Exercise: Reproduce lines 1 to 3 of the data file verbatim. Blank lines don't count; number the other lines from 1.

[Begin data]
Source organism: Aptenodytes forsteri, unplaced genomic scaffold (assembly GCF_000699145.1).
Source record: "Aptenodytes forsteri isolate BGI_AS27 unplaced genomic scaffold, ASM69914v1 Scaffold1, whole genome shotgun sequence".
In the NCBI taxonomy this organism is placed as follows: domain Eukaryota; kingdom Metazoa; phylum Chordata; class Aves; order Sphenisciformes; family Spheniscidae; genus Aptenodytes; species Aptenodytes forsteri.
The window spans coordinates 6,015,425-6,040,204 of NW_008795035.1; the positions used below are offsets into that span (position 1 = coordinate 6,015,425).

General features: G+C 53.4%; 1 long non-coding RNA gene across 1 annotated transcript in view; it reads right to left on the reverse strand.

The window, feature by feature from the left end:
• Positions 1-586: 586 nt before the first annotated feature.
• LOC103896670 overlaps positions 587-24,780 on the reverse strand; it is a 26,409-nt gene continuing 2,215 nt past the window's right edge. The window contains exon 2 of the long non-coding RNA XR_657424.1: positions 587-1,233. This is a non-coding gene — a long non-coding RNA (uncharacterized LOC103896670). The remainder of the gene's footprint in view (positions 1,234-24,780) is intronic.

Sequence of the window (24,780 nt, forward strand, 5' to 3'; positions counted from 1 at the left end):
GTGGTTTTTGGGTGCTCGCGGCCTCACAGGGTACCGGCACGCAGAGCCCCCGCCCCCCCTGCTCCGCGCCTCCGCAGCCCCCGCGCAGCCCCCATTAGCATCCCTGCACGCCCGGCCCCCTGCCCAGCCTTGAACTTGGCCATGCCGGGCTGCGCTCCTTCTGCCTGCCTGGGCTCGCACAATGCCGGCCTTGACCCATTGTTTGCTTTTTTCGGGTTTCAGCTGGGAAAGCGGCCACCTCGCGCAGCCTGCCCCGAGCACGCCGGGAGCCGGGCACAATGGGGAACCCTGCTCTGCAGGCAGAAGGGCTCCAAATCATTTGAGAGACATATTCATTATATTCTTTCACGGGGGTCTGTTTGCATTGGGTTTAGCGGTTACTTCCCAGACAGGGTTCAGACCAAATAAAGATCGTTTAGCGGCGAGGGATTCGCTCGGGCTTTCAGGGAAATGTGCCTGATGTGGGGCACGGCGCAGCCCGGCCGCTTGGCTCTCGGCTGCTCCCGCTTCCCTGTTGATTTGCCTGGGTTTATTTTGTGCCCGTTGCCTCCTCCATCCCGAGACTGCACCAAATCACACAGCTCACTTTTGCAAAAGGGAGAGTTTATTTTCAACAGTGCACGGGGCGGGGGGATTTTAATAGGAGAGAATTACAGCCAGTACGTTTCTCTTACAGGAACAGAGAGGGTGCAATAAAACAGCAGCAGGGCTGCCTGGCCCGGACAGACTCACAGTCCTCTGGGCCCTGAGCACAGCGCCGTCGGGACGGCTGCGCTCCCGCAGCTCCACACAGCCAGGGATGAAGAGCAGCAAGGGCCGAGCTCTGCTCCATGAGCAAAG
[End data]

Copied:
Source organism: Aptenodytes forsteri, unplaced genomic scaffold (assembly GCF_000699145.1).
Source record: "Aptenodytes forsteri isolate BGI_AS27 unplaced genomic scaffold, ASM69914v1 Scaffold1, whole genome shotgun sequence".
In the NCBI taxonomy this organism is placed as follows: domain Eukaryota; kingdom Metazoa; phylum Chordata; class Aves; order Sphenisciformes; family Spheniscidae; genus Aptenodytes; species Aptenodytes forsteri.